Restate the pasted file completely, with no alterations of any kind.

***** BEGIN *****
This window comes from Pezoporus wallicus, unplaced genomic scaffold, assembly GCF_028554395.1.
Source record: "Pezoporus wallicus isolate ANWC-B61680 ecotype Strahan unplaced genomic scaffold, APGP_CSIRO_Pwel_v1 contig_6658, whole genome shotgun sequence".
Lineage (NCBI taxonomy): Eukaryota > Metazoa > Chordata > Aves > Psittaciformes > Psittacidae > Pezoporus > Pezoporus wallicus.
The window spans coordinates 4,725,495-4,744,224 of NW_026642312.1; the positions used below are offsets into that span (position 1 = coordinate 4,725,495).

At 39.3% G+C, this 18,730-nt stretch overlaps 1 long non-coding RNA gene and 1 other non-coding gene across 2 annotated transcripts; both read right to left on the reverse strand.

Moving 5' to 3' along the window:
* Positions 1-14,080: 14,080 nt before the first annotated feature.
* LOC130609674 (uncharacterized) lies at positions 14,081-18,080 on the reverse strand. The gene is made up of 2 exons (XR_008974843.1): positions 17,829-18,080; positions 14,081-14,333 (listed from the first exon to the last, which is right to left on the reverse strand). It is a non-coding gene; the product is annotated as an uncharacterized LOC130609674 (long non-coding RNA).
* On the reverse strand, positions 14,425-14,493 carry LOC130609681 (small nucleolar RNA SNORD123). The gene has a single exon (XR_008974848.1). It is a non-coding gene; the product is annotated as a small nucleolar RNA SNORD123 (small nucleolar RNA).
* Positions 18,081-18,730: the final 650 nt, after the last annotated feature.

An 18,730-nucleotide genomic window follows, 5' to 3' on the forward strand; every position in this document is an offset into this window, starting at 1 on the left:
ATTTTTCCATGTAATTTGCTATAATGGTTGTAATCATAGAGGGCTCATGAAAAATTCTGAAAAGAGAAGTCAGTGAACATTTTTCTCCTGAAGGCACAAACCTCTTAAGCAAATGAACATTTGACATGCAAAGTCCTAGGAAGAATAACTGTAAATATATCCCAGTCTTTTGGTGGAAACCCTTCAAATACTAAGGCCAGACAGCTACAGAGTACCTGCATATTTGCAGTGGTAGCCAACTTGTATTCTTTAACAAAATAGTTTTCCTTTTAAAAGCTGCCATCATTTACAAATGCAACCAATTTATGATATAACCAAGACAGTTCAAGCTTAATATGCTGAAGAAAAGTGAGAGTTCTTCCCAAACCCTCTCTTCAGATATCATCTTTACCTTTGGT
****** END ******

This window comes from Pezoporus wallicus, unplaced genomic scaffold, assembly GCF_028554395.1.
Source record: "Pezoporus wallicus isolate ANWC-B61680 ecotype Strahan unplaced genomic scaffold, APGP_CSIRO_Pwel_v1 contig_6658, whole genome shotgun sequence".
Lineage (NCBI taxonomy): Eukaryota > Metazoa > Chordata > Aves > Psittaciformes > Psittacidae > Pezoporus > Pezoporus wallicus.
The window spans coordinates 4,725,495-4,744,224 of NW_026642312.1; the positions used below are offsets into that span (position 1 = coordinate 4,725,495).

At 39.3% G+C, this 18,730-nt stretch overlaps 1 long non-coding RNA gene and 1 other non-coding gene across 2 annotated transcripts; both read right to left on the reverse strand.

Moving 5' to 3' along the window:
* Positions 1-14,080: 14,080 nt before the first annotated feature.
* LOC130609674 (uncharacterized) lies at positions 14,081-18,080 on the reverse strand. The gene is made up of 2 exons (XR_008974843.1): positions 17,829-18,080; positions 14,081-14,333 (listed from the first exon to the last, which is right to left on the reverse strand). It is a non-coding gene; the product is annotated as an uncharacterized LOC130609674 (long non-coding RNA).
* On the reverse strand, positions 14,425-14,493 carry LOC130609681 (small nucleolar RNA SNORD123). The gene has a single exon (XR_008974848.1). It is a non-coding gene; the product is annotated as a small nucleolar RNA SNORD123 (small nucleolar RNA).
* Positions 18,081-18,730: the final 650 nt, after the last annotated feature.

An 18,730-nucleotide genomic window follows, 5' to 3' on the forward strand; every position in this document is an offset into this window, starting at 1 on the left:
ATTTTTCCATGTAATTTGCTATAATGGTTGTAATCATAGAGGGCTCATGAAAAATTCTGAAAAGAGAAGTCAGTGAACATTTTTCTCCTGAAGGCACAAACCTCTTAAGCAAATGAACATTTGACATGCAAAGTCCTAGGAAGAATAACTGTAAATATATCCCAGTCTTTTGGTGGAAACCCTTCAAATACTAAGGCCAGACAGCTACAGAGTACCTGCATATTTGCAGTGGTAGCCAACTTGTATTCTTTAACAAAATAGTTTTCCTTTTAAAAGCTGCCATCATTTACAAATGCAACCAATTTATGATATAACCAAGACAGTTCAAGCTTAATATGCTGAAGAAAAGTGAGAGTTCTTCCCAAACCCTCTCTTCAGATATCATCTTTACCTTTGGT